Restaurants owned by Afghan immigrants lend helping hand to refugees fleeing the Taliban
[August 28, 2021: Daniella Genovese]
A family of Afghan immigrants – forced to flee their homeland during the Soviet invasion in the 1980s – is collecting donations to help local Afghan refugees get back on their feet after fleeing the Taliban. And they're turning to their Washington D.C.-based restaurants to do it.
Fatima Popal, whose family owns Lapis, Berliner and Lutece, told reporters that her family knew all too well what it was like in their shoes. "We are also refugees from a different time of war in Afghanistan." "Unfortunately, Afghanistan has been at war for 40 plus years, never seen a day of peace."
In terms of helping those people directly in Afghanistan, Popal said their hands "were tied."
So, her family thought of a way they channel their sadness and emotion "through a donation drive to at least help the Afghans that are resettling here."
It started with a simple Instagram post, she said.
Popal explained that they decided to use their restaurant's social media pages to advertise the donation drive and designated two of their locations as the drop-off points.
However, very quickly the community caught wind and donations started to pour in.
"Overnight, we woke up and it was, you know, shared by some people and the response was just amazing," she said.
Within a 24-hour span, they were able to fill two to three truckloads of donations ranging from clothing, hygiene items, furniture and schools supplies to children's toys.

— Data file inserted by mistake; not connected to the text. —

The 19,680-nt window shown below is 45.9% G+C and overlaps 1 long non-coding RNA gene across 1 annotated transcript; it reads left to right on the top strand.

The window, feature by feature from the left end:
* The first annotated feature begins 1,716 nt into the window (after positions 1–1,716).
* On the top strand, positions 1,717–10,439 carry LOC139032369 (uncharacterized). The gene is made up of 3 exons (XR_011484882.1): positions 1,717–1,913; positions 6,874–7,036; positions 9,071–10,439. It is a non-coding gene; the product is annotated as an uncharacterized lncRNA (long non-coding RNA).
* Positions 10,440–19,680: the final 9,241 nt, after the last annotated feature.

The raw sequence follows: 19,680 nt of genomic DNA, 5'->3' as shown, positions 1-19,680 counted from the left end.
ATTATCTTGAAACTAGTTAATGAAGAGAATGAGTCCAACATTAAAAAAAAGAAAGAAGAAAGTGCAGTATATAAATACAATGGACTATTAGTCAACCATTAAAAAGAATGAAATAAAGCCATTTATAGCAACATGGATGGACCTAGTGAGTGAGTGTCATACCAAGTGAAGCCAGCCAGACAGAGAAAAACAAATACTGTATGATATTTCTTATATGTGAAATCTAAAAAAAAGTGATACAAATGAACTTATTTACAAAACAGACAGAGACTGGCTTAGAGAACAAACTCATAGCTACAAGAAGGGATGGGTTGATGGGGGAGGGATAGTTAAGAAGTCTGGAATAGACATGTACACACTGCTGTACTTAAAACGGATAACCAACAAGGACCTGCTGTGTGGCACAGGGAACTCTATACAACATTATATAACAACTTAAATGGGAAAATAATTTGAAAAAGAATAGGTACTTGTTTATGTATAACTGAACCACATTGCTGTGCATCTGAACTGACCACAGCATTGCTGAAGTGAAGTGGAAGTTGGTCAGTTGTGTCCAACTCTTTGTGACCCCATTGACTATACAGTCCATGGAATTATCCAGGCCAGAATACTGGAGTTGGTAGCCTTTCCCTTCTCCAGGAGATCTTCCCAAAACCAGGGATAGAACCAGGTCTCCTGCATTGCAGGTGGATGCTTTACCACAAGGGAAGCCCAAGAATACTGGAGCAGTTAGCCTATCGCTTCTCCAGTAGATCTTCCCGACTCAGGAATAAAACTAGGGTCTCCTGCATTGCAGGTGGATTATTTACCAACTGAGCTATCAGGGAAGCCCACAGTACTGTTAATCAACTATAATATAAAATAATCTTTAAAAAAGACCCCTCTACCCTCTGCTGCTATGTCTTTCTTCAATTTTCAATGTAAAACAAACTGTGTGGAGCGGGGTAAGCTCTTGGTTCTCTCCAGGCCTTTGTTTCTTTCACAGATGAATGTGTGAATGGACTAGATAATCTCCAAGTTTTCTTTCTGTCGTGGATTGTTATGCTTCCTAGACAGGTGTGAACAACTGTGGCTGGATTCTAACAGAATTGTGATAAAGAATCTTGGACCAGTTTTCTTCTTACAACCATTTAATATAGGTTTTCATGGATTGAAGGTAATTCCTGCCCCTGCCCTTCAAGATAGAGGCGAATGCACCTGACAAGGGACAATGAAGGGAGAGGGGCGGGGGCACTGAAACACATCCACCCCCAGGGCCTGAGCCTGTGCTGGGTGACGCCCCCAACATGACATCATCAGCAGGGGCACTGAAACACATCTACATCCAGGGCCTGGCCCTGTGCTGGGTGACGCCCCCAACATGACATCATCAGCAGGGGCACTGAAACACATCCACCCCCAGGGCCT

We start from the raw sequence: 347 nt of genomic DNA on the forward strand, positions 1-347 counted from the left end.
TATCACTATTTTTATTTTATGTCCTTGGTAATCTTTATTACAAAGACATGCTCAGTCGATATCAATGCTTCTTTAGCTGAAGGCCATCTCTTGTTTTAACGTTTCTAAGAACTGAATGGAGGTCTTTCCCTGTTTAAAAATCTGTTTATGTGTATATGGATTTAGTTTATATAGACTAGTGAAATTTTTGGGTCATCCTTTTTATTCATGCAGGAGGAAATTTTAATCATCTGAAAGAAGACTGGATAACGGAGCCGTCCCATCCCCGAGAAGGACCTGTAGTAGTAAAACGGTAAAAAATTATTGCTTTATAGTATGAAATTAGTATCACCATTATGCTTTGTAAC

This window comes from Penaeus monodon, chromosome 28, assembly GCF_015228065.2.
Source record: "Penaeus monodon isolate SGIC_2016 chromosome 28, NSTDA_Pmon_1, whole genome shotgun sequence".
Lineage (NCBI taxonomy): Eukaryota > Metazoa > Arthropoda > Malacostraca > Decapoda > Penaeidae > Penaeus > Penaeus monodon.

"Both restaurants were so full of donations that I needed to get trucks and start mobilizing them out or else I was going to have to just cut it off within the first day," she said.
The donations were then shipped off to a range of resettling agencies and charities like the International Rescue Committee and Homes not Borders.
However, due to space limitations, they had to stop accepting physical donations and are now asking for smaller items like gift cards that can help pay for things such as plane tickets and even temporary housing.
It allows them to help families directly.
In fact, Popal was able to use donated funds to buy tickets for six Afghan family members that were stuck at the Washington Dulles International Airport and needed to get to Arizona, she said.
If "you're Afghan, the blood, our bloodline and just the love for our country…it's so strong that, you know, even from afar, we're hurt by it," Popal said. "And seeing what's going on every single day is is truly difficult for all of us."
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